Compare any two graphics cards:
GeForce GTX 460 1GB vs Radeon HD 5870
IntroThe GeForce GTX 460 1GB has a GPU core clock speed of 675 MHz, and the 1024 MB of GDDR5 RAM is set to run at 900 MHz through a 256-bit bus. It also is made up of 336 Stream Processors, 56 TAUs, and 32 Raster Operation Units.
Compare that to the Radeon HD 5870, which has a GPU core clock speed of 850 MHz, and 1024 MB of GDDR5 RAM set to run at 1200 MHz through a 256-bit bus. It also is comprised of 1600(320x5) SPUs, 80 TAUs, and 32 Raster Operation Units.
Power Usage and Theoretical Benchmarks
Power Consumption (Max TDP)
The Radeon HD 5870, in theory, should be a lot faster than the GeForce GTX 460 1GB overall. (explain)
Texel RateThe Radeon HD 5870 is a lot (approximately 80%) faster with regards to AF than the GeForce GTX 460 1GB. (explain)
Pixel RateIf running with a high resolution is important to you, then the Radeon HD 5870 is superior to the GeForce GTX 460 1GB, by a large margin. (explain)
Please note that the above 'benchmarks' are all just theoretical - the results were calculated based on the card's specifications, and real-world performance may (and probably will) vary at least a bit.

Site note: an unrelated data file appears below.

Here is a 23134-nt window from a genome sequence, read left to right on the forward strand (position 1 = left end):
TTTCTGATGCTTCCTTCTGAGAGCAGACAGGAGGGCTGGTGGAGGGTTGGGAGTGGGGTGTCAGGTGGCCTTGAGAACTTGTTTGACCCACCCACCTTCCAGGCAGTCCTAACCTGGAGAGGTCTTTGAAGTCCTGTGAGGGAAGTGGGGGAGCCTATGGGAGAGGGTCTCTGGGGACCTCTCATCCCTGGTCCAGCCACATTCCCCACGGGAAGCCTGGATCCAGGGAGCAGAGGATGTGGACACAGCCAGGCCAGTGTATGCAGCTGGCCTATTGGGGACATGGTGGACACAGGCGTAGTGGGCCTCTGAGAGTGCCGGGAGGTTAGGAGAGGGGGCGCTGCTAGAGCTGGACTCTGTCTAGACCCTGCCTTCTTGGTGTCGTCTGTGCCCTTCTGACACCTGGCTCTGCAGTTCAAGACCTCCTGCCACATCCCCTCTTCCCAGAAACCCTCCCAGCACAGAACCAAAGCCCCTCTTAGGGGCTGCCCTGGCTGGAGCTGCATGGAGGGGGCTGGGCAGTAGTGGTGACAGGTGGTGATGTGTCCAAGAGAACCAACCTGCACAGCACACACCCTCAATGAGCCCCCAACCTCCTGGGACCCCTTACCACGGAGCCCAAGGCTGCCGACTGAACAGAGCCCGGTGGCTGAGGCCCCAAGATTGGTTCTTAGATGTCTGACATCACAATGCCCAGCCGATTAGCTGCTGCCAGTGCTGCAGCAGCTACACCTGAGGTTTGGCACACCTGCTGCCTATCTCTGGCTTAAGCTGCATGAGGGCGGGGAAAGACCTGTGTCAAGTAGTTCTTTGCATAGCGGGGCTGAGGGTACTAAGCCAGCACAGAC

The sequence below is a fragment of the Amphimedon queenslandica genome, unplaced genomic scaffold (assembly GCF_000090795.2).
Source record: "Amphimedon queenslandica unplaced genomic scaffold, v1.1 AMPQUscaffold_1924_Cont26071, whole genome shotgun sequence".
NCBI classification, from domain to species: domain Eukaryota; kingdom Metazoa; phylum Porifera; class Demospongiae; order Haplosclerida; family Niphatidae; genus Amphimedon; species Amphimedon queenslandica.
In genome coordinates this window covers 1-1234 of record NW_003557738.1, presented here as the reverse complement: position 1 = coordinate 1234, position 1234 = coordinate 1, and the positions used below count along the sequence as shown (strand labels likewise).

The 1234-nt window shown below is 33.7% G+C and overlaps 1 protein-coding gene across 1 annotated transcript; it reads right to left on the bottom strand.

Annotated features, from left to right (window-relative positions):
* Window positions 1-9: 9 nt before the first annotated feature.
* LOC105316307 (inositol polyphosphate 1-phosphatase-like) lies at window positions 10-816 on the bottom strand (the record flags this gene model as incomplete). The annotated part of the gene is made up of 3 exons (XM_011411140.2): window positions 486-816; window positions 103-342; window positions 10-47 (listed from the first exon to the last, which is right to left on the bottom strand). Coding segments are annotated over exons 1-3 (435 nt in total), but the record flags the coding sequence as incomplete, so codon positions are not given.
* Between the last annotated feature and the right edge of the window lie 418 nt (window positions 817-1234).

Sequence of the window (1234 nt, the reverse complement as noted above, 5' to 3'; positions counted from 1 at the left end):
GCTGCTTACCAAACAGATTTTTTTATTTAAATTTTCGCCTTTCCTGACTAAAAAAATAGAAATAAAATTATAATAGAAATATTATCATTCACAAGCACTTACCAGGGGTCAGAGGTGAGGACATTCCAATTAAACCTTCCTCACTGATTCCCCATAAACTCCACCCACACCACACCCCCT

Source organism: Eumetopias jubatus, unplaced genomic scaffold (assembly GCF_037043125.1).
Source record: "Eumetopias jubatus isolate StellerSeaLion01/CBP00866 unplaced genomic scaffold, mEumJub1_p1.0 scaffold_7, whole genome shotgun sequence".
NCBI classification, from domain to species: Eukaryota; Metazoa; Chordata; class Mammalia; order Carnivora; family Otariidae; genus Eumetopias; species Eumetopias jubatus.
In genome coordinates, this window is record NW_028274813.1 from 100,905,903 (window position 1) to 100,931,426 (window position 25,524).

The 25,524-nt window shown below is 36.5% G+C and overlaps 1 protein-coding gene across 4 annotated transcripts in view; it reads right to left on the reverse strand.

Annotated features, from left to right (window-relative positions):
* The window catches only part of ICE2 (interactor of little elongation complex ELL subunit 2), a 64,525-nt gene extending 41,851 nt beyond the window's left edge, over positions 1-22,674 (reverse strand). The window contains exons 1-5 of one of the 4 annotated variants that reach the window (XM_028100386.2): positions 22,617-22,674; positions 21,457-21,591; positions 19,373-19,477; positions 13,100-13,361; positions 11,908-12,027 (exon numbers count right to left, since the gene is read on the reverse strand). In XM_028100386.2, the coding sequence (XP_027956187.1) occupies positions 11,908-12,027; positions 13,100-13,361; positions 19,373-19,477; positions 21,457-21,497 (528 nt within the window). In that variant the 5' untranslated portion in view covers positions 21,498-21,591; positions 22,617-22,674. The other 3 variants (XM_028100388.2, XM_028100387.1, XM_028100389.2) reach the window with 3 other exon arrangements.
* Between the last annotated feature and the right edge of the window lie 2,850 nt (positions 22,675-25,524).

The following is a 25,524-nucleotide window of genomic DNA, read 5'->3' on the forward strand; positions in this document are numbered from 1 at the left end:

Please note that the price comparisons are based on search keywords - sometimes it might show cards with very similar names that are not exactly the same as the one chosen in the comparison. We do try to filter out the wrong results as best we can, though.
Memory Bandwidth: Memory bandwidth is the largest amount of information (counted in MB per second) that can be transported across the external memory interface in one second. It's worked out by multiplying the bus width by its memory speed. If the card has DDR type RAM, it should be multiplied by 2 once again. If DDR5, multiply by 4 instead. The higher the bandwidth is, the better the card will be in general. It especially helps with AA, High Dynamic Range and higher screen resolutions.
Texel Rate: Texel rate is the maximum texture map elements (texels) that can be processed per second. This number is calculated by multiplying the total number of texture units of the card by the core clock speed of the chip. The higher the texel rate, the better the card will be at texture filtering (anisotropic filtering - AF). It is measured in millions of texels processed in one second.
Pixel Rate: Pixel rate is the maximum amount of pixels that the graphics card can possibly write to the local memory in a second - measured in millions of pixels per second. Pixel rate is calculated by multiplying the amount of Render Output Units by the the card's clock speed. ROPs (Raster Operations Pipelines - aka Render Output Units) are responsible for drawing the pixels (image) on the screen. The actual pixel rate is also dependant on quite a few other factors, especially the memory bandwidth - the lower the memory bandwidth is, the lower the ability to get to the maximum fill rate.